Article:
A big thanks to Alison for having me back. I’m so excited. In fact, I’m still reeling from the excitement of my last visit. I had no idea that so many of you would relate to my pre-wedding stomach bug and leave such sweet comments. Alison is right about you guys. You’re all rad.
Today I have another story for you. This time it does not involve any bodily malfunctions, but instead takes place at the ever-so-efficient Department of Motor Vehicles. So if you’re reading this on your lunch break—or maybe during dinner if you’re that hard core—read on.
When it came to taking my husband’s last name, I never thought twice. While we were engaged, people asked all the time if I would and I was always caught off guard. For one, I was generally surprised that they weren’t asking me what colors I had settled on or how many bridesmaids I was having. Many of these women told me that they were not planning to change their names. For some, their reasons were professional and others just liked their names. Like I said before, I had never thought twice about changing my name, but I suddenly became very aware that the switch wasn’t for everyone.
My reason for changing my name is simple: I just can’t imagine having a different last name than the rest of my family. I was proud to unite with my husband, and taking his last name made me feel like I was letting the whole world know how I felt. Plus, I really liked his last name. Short aside: His last name is the same as my grandmother’s maiden name. (I know what you’re thinking—we’re not related.) I felt proud to connect our two families through this one name.
I was eager to begin the process and when an envelope from Social Security arrived I was exhilarated—it was the first time I saw my new name officially. But as I waited in line at the DMV a few days later, I couldn’t help but feel sad. I felt the same amount of pride towards my maiden name that I did towards my husband’s and I got a sinking feeling that I was leaving my old self behind.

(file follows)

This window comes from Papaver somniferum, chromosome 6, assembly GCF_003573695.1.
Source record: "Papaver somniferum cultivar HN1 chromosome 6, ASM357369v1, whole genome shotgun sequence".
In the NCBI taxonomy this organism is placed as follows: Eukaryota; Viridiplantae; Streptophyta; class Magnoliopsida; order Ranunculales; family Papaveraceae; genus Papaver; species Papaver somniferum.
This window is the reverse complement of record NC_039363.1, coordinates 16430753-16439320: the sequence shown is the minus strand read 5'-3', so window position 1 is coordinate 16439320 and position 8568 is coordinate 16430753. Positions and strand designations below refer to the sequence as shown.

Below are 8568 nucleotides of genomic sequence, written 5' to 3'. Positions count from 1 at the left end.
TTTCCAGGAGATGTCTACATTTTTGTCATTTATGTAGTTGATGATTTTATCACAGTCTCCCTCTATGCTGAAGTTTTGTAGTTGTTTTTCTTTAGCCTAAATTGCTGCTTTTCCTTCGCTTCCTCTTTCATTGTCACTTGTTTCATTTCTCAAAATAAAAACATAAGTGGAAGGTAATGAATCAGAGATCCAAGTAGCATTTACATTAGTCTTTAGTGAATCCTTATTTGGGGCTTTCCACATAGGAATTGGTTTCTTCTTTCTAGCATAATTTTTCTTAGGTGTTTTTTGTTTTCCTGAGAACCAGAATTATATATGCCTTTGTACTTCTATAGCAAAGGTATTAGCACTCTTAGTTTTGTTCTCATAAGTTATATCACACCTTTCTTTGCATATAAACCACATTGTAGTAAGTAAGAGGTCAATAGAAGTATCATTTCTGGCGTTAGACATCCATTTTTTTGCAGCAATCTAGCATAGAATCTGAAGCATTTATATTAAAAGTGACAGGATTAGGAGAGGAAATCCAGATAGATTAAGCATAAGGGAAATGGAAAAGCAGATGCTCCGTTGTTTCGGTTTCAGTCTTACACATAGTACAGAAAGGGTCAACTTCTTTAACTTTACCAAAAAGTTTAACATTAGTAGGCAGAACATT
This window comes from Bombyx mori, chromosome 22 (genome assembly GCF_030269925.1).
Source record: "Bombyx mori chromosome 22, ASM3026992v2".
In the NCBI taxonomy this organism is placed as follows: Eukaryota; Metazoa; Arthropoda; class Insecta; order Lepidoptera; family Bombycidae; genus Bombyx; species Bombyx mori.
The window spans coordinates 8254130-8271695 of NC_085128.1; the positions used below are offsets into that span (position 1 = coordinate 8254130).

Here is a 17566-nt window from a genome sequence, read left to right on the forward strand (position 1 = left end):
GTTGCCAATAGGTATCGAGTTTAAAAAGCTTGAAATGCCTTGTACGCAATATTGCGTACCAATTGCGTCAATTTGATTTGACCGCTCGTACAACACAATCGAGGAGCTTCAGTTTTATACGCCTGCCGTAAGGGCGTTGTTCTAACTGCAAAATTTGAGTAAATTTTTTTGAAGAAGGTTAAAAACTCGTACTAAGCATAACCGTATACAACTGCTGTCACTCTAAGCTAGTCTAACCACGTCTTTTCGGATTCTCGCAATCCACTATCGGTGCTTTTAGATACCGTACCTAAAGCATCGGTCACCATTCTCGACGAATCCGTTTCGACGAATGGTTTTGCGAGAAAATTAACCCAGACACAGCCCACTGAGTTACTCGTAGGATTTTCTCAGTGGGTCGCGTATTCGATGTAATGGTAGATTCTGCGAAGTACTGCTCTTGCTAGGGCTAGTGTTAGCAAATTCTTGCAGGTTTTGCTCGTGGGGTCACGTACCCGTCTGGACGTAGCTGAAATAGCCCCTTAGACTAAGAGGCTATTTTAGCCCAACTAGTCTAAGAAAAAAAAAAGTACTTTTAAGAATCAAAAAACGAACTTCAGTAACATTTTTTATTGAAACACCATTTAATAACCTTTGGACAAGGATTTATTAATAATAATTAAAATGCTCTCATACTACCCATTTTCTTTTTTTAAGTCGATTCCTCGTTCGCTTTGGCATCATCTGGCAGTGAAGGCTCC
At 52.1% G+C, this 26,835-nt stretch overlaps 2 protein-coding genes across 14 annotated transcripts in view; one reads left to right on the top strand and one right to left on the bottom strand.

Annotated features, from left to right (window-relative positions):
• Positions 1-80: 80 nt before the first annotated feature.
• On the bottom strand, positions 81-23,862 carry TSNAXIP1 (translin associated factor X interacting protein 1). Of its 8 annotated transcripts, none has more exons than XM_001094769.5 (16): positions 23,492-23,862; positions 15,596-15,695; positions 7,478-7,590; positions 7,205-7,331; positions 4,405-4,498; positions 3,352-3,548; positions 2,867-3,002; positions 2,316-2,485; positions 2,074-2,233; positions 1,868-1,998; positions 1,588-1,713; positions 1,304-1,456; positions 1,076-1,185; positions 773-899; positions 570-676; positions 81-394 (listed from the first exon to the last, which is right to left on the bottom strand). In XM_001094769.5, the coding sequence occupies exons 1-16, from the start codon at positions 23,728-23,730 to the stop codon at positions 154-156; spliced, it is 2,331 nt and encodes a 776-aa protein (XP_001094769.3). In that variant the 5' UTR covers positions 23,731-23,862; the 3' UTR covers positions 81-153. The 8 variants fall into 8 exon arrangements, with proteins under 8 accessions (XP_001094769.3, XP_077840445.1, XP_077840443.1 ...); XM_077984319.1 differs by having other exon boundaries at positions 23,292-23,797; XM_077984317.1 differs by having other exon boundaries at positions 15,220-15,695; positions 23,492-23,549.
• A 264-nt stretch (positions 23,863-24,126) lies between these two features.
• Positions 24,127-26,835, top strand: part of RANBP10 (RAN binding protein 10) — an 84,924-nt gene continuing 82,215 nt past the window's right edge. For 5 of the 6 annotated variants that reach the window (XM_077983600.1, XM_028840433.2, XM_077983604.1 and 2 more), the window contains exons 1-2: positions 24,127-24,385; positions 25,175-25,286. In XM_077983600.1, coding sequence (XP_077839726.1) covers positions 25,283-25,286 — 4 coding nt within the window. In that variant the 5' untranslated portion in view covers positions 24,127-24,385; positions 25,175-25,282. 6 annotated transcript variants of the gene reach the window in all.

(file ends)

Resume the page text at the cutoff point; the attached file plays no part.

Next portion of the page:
I was also sad that I was giving up an entire Friday afternoon to stand around in a smelly old building, but that’s neither here nor there. As I walked out of the office (hours later) I felt like I had left Libby behind and was starting a new path. “I really liked Libby,” I thought as I drove away. “I don’t want to be someone else.” Then I started thinking irrational thoughts: I was afraid people would forget me, or be unable to find me in a Google search, a phone book or Facebook. And would anyone know me at my high school reunion? I started to worry about how my life would play out if no one was able to correctly identify me. I didn’t even know myself anymore? Who was this girl with split ends and blue eyes in my new driver’s license photo? She’s an organ donor. But why can’t the new me at least blow dry her hair?
The obsessing continued. Changing my name was going to complicate my online correspondence big time. My next thought, “Will I stop being invited to parties because no one has my new address?” Then, “What about my work e-mail? I use my name A LOT at work. Will people think they hired someone new?”
Yes, I was over-thinking this name change. I over-think most things, so it is only natural that I stress over an e-mail address. But I realized soon enough that it was also a complete waste of my time and it was a good thing I was only saying those things inside my head because I was starting to sound a little crazy. A few months into the hysteria I spoke with a friend who had gone through the process already. She kindly confirmed that the confusion is normal, and that in a year I’d be used to my new name. I thanked her, figured out how to link my old e-mail address to a new account and notified my employer. Everyone remembered me at my high school reunion.
And that was that. I re-embraced my new name all over again. Excuse me for sounding like a youth soccer coach but all good things come with a little work, right? After some deep breathing I realized that the person I am is still here. (She, too, has split ends and should look into fixing that.) And I’m not losing the family history I’m so proud of. By changing my name I’m not leaving my old self behind, I’m just enhancing it.
I’d love to hear your thoughts on this topic. Are you planning to take your husband’s name?
xoxo! - Libby, Follow the Wife
Images from The Notebook